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Breaking the high school stereotype

By Arthur Jones
NCR Staff

It’s going to be a bad hair week for 15 seniors-to-be from Lexington Catholic High School in Kentucky.

But the benefits will outweigh the lack of hair dryers. In late June they’re spending six days in the Bronx with the Missionaries of Charity, sleeping in the homeless shelters for men and women, and also doing without Game Boys and cellular phones.

They won’t make much of a dent in humanity’s problems, but it’s a faith experience, a learning experience and an example to younger students.

“Everyone’s focusing [because of the recent high school shootings] on what’s wrong with American high school kids,” said Fr. James Sichko, Lexington’s chaplain and co-campus minister, who dreamed up the program. “This shows a different side.”

This small delegation to the Bronx -- Lexington Catholic already has a summer outreach experience in Belize -- is typical of programs in many of the nation’s 1,350 Catholic high schools where students are typically middle-to-upper middle class.

Cotter High School, on the banks of the Mississippi in Winona, Minn., is six years into similar programs. By the end of this summer, 66 of Cotter’s 390 students will have had “cross-cultural ministry” experience in a New York City homeless shelter, said Cotter principal Jeanne-Marie Faller, building houses in Colorado, working on a Native American reservation, or teaching English to children and repainting a church in Mexico -- and “raising $32,000 to pay for it.”

“That’s a lot of apple pies,” said Faller. “And car washes.” Cotter High also runs an annual exchange program with Northern Ireland students. Students from St. Dominic’s Catholic High in Lewiston, Maine, have already concluded their outreach. It’s an option in the “fourth quarter involvement program” built into their senior year.

They focus on Mound Bayou, Miss.

The outreach, in its second year, is the joint creation of teacher Jeff Dee and principal Michael Welch. Welch worked in Mississippi for a year, and St. Dominic’s linked up with Christian Brother Tom Geraghty in Mound Bayou, one of the poorest all-black municipalities in the country. What St. Dominic’s students did last year was clean up the mess left after a freak ice storm destroyed the roof of the St. Vincent de Paul recreation hall that is part of Geraghty’s outreach to the local community.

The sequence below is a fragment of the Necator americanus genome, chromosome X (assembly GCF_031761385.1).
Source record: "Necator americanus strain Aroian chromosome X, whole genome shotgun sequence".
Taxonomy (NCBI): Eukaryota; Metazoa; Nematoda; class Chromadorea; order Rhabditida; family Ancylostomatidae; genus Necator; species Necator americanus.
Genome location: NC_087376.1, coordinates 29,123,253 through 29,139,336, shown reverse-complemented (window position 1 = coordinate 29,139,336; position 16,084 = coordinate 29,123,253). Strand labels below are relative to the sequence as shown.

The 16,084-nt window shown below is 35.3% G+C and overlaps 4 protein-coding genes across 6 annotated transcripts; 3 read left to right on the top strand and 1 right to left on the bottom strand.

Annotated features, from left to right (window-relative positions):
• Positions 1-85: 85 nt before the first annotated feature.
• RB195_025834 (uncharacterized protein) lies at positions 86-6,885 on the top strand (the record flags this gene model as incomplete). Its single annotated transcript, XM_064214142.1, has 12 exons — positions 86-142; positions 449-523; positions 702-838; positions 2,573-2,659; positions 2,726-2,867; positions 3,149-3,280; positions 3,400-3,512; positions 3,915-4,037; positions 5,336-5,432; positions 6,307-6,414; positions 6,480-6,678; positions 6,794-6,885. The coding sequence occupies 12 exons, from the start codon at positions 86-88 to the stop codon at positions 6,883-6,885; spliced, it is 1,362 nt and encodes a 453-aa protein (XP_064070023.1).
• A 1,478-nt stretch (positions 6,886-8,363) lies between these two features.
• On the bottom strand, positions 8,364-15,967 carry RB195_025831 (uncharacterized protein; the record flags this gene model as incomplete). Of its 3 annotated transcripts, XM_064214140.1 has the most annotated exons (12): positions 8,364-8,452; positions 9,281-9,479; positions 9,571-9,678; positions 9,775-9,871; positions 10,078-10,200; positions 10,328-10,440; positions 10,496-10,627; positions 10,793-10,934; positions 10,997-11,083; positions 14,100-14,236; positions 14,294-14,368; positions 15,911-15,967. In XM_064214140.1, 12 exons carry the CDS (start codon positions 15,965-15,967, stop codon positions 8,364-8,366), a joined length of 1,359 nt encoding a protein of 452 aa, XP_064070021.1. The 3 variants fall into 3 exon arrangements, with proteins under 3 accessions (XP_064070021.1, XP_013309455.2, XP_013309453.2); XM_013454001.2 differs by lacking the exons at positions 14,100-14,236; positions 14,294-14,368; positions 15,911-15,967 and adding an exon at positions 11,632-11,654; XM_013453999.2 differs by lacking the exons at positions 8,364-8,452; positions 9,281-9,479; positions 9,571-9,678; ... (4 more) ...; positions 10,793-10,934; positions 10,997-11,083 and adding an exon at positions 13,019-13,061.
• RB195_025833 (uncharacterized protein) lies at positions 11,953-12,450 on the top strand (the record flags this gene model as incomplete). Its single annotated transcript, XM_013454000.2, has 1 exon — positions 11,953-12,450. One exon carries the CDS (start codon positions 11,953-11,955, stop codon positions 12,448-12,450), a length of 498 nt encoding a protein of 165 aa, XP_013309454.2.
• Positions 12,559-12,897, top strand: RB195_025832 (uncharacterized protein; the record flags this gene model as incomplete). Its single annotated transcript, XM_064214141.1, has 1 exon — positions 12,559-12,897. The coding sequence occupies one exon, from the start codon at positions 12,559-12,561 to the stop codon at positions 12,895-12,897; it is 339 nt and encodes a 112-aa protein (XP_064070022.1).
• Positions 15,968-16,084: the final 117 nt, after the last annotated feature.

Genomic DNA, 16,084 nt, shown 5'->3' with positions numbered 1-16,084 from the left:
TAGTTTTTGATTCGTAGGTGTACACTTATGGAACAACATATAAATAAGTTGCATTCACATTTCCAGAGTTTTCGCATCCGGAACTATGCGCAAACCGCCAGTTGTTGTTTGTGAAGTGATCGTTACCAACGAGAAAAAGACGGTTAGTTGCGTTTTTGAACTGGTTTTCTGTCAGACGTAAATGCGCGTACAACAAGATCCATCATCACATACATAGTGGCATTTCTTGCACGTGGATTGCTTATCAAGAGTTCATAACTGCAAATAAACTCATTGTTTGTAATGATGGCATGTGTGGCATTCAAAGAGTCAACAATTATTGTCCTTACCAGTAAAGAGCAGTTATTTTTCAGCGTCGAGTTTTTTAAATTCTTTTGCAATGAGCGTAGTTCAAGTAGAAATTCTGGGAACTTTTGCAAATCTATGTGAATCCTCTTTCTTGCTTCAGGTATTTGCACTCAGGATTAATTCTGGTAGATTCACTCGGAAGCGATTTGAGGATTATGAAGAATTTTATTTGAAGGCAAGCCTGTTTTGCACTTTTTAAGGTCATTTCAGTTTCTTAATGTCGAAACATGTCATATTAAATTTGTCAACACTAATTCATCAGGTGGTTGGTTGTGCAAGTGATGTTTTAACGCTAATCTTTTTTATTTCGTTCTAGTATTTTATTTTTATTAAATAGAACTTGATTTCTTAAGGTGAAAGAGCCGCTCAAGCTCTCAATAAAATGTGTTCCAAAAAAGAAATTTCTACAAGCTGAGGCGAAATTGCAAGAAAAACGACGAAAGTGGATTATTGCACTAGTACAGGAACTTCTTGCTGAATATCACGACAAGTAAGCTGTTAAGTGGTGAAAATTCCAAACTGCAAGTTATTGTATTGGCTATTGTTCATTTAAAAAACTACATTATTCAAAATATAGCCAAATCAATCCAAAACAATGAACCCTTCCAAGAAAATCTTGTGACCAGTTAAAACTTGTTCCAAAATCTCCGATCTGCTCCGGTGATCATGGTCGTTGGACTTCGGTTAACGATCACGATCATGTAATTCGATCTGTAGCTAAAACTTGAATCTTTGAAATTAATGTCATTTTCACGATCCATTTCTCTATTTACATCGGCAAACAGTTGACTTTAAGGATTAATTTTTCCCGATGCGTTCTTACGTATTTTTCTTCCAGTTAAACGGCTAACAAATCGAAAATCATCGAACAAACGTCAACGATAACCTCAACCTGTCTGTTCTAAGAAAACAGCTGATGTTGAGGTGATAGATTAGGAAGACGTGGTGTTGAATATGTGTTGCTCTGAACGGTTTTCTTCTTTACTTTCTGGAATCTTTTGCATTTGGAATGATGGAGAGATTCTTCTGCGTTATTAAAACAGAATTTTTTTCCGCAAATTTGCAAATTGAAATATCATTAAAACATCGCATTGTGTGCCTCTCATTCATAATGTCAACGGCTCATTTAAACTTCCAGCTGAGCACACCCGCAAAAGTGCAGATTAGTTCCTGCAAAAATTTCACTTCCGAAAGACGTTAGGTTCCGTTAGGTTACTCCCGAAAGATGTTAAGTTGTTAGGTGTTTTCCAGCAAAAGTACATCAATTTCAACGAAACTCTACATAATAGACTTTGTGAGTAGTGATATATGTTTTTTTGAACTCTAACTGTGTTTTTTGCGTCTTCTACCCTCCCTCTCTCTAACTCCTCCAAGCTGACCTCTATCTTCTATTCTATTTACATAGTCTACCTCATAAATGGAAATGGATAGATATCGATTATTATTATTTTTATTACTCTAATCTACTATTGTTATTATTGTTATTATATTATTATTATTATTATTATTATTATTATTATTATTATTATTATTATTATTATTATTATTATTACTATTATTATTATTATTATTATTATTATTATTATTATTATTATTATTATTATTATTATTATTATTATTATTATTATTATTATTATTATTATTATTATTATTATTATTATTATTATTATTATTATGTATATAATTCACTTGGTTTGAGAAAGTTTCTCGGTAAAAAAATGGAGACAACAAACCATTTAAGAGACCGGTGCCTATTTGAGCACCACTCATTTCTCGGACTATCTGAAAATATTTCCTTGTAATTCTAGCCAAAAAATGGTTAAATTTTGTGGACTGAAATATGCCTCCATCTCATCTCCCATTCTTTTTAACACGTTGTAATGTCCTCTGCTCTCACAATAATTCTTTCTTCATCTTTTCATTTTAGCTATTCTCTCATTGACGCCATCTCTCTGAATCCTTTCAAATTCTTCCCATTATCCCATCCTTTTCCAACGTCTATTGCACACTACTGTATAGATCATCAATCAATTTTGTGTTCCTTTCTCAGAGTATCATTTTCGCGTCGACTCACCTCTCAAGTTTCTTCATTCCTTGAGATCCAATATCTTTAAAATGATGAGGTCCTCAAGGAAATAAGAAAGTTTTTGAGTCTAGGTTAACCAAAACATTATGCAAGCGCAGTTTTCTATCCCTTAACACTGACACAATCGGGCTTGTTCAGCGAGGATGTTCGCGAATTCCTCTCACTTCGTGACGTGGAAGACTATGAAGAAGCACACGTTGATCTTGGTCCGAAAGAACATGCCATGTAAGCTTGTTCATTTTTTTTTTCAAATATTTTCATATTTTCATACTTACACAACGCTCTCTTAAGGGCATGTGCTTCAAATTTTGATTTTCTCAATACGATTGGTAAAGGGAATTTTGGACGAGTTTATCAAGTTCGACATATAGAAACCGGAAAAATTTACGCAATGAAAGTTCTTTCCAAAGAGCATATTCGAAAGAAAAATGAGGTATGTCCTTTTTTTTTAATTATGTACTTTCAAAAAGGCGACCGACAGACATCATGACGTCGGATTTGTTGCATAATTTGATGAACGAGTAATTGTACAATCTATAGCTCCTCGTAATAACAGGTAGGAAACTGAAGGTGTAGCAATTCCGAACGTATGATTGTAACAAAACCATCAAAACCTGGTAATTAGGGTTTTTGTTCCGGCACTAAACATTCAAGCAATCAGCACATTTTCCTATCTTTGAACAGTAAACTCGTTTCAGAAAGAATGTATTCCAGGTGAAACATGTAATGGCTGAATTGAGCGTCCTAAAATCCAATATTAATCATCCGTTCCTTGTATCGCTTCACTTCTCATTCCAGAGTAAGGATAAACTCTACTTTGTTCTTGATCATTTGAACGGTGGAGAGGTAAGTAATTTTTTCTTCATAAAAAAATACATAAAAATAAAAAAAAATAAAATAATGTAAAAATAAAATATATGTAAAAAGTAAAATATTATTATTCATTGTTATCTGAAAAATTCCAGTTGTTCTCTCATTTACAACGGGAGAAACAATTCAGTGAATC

This year -- the same week that two high school students in Littleton, Colo., went down in infamy -- St. Dominic’s students went back to the recreation hall to chip the tiles off the building’s floor as the new roof was readied. Before the trip started, though, they raised almost $11,000 to pay for it. Lexington students were luckier. They each had to find only $250 because Delta Airlines kicked in with cheap tickets ($150 round-trip instead of $400).

Other bonuses: New York Cardinal John O’Connor has invited the Lexington juniors to his residence, and another group has donated the classic once-around-the-island New York tour boat cruise.

Lots of American high school students of all faiths do volunteer work. The spiritual dimension is an important component for the Catholic students.

Usually there is a commissioning program before the students set off.

Daily in Mound Bayou there’s a service led by one of the adult advisers. Everyone goes to Mass at a local church. Lexington students have had a more in-depth spiritual approach, said Sichko. While working with the Missionaries of Charity in Jenkins, Ky., the Bronx group has been praying together weekly. Once in the Bronx there will be daily Mass and a daily holy hour.

Sichko, who has been ordained a year, said, “We’re working together on spirituality and mission. At the afternoon briefings I’m asking them, ‘Where is God in the midst of this?’ ”

Sichko said he wants the students to use the experience “to evangelize the other students during their senior year.”

“The spirituality part,” said Cotter principal Faller, “is very important in terms of understanding others. They’re being exposed to other beliefs, they’re learning the reasons some people are poorer than they are -- and some of our students are not very wealthy. The spiritual component is essential to the exposure they get to reality and life.”

Given the heightened attention the nation is paying to high school students as part of the Littleton shootings’ ripple effect, how do Cotter’s kids measure up?

Faller, previously a principal in New York, replied, “These are very good kids. Excellent parents. I’ve never been in a school where parents have had so must investment in their children’s education.”

Are the students self-disciplined and willing to work? “They’re a piece of cake compared to New York,” said Faller. “Hey, don’t tell them I said that!” she added.

Only the essentials

What constitutes teenage deprivation?

The “what not to bring” list for Lexington Catholic High School students on “mission experience” in the Bronx might sum it up:

No makeup, perfume/cologne, jewelry, watches, cameras, electronic devices (such as Game Boys, hair dryers, curling irons, cellular phones), purses, wallets, tank tops, shorts, medicine (such as Tylenol or aspirin), games, alcohol, drugs, any kind of food, no books other than spiritual reading (which must be approved).

OK to go:

One uniform; two work outfits (anything you don’t mind getting dirty); underwear, shoes, socks, picture ID (those over 18); money/traveler’s checks (chaperon will keep); toothpaste, deodorant, essentials; medicine (given to chaperon with instructions); journal (notebook), one pen or pencil.

National Catholic Reporter, June 18, 1999